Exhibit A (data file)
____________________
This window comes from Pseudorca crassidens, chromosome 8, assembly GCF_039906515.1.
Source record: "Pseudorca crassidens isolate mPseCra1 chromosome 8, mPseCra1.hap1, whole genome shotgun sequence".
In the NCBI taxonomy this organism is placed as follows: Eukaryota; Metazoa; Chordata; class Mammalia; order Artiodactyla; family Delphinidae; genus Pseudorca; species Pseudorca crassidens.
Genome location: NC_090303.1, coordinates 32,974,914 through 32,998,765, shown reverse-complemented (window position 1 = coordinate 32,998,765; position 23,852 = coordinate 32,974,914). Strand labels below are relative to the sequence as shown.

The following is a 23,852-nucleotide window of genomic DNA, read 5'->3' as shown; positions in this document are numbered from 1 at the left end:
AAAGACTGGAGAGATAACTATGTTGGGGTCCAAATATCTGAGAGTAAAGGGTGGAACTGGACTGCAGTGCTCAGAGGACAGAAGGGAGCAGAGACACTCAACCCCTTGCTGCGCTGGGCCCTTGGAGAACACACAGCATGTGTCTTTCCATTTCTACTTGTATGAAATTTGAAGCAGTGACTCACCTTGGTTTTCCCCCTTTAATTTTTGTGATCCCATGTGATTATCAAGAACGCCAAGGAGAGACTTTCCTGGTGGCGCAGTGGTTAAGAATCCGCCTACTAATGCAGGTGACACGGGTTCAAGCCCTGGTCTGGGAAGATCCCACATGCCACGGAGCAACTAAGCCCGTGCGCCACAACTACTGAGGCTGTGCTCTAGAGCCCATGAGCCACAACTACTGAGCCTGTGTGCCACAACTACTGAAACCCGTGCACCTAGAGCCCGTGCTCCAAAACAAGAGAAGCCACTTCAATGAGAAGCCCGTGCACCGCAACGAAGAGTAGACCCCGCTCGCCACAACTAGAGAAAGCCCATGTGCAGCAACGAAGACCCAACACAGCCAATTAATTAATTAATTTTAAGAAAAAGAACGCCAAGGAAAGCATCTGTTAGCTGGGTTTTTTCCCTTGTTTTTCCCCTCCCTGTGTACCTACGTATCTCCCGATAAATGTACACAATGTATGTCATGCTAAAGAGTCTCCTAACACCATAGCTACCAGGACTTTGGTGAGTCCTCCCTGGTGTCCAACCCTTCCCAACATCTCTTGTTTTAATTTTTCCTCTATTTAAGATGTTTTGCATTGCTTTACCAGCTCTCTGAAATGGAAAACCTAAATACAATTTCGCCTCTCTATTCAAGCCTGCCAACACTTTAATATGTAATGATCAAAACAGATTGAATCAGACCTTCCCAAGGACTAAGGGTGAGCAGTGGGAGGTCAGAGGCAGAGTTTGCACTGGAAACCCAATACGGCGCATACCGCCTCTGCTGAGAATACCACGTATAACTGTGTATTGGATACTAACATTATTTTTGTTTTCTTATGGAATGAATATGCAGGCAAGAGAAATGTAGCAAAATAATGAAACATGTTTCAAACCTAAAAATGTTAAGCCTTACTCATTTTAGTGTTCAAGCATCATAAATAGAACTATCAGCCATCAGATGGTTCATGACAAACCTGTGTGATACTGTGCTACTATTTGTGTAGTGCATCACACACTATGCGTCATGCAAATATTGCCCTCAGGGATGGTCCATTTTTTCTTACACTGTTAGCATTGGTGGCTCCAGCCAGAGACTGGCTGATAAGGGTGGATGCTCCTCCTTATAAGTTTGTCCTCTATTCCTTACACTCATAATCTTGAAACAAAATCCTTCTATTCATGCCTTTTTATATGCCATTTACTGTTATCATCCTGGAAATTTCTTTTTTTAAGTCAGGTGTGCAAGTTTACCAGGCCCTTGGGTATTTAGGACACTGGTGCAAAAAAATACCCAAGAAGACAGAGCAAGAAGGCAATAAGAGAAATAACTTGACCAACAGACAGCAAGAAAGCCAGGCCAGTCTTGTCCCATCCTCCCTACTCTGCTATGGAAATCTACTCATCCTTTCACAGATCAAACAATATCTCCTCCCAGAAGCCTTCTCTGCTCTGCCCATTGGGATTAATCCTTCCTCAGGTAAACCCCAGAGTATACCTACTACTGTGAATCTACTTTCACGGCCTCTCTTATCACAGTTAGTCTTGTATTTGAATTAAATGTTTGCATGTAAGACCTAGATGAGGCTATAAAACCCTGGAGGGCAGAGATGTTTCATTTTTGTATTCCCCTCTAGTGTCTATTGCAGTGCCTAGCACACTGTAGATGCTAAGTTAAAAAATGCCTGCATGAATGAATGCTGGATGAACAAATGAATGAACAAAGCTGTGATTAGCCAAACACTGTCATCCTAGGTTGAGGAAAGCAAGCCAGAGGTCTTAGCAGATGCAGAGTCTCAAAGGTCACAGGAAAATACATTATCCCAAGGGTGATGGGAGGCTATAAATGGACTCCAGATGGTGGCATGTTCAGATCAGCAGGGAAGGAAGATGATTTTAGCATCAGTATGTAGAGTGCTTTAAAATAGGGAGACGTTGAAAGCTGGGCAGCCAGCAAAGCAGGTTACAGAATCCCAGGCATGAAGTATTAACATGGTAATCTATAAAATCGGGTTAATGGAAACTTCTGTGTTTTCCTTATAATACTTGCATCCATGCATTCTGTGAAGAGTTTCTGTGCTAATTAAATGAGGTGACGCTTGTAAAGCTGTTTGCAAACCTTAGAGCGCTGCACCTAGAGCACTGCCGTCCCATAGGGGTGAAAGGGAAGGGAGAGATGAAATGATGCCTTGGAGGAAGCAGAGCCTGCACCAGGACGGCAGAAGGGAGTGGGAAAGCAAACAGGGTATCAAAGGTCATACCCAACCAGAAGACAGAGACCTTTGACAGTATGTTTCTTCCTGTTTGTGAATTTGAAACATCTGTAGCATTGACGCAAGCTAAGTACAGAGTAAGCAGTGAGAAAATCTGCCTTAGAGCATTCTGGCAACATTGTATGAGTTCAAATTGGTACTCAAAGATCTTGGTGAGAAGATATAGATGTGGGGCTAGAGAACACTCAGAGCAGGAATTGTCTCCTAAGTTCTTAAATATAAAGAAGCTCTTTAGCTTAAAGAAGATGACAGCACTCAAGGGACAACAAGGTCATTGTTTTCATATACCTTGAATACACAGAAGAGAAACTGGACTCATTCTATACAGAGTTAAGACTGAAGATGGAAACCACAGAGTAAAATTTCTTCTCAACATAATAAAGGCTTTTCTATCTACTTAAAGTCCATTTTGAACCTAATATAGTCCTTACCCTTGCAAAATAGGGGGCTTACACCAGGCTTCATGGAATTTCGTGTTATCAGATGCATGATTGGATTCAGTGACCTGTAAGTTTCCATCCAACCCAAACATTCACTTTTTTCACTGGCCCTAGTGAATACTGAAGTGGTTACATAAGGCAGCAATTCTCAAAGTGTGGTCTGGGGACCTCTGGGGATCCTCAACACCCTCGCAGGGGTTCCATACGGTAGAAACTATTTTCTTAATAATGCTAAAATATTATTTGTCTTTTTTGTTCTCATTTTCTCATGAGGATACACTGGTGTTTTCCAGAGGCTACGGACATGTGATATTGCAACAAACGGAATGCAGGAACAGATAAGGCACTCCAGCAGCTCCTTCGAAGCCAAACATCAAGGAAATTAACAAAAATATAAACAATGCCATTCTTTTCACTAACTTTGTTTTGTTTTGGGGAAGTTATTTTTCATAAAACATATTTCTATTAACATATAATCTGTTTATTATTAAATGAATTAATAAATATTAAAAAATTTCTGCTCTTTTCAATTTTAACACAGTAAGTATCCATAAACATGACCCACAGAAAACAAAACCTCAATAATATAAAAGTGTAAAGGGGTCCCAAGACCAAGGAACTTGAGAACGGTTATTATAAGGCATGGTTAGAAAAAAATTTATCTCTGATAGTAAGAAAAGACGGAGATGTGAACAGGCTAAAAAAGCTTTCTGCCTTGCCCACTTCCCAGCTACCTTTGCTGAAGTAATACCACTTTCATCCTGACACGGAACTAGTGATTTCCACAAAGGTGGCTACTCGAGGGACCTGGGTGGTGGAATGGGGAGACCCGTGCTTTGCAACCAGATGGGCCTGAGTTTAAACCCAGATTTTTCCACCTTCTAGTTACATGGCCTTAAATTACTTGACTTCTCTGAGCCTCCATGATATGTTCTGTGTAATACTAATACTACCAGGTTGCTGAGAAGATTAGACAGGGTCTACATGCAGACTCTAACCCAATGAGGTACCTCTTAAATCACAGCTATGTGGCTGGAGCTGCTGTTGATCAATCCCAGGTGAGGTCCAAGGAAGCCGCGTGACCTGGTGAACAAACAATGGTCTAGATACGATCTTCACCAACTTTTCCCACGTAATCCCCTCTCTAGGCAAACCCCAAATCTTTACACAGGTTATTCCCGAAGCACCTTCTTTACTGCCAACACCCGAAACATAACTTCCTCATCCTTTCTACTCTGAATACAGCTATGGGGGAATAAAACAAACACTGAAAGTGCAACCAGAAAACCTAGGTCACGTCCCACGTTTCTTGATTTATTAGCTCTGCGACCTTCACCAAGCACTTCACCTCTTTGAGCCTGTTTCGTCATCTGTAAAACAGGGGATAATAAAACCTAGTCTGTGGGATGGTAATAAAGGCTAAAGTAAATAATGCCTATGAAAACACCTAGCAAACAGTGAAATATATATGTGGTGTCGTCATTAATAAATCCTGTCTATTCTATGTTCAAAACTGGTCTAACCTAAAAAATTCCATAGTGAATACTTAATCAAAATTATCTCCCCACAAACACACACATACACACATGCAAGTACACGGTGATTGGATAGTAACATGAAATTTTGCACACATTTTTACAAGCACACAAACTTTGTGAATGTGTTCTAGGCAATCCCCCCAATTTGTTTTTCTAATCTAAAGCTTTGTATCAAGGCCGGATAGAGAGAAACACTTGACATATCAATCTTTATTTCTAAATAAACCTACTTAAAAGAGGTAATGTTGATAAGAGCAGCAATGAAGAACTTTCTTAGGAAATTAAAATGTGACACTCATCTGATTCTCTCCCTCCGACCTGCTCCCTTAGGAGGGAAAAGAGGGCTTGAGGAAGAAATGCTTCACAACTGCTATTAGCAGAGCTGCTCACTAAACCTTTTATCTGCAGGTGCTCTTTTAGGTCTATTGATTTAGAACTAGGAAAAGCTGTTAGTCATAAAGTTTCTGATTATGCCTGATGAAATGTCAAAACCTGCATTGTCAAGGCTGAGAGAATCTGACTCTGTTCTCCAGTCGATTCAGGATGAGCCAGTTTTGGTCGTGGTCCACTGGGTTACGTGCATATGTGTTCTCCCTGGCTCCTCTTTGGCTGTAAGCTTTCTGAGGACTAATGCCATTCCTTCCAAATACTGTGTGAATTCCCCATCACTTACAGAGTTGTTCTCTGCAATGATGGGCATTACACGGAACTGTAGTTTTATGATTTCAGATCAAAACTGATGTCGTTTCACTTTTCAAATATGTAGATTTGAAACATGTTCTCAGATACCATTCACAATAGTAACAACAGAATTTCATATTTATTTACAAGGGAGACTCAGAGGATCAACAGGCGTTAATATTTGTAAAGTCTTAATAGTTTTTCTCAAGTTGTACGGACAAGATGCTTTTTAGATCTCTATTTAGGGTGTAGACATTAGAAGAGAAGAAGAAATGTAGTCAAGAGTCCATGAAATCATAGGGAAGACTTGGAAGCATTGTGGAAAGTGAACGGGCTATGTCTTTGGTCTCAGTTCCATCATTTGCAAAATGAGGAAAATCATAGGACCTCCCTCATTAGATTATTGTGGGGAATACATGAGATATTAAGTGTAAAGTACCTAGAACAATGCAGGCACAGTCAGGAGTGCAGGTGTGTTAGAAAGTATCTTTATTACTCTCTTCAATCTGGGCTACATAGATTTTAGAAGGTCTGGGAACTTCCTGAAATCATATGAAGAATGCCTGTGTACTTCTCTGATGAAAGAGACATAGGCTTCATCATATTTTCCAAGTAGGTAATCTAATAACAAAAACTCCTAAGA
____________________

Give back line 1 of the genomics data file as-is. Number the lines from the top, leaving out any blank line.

This window comes from Pseudorca crassidens, chromosome 8, assembly GCF_039906515.1.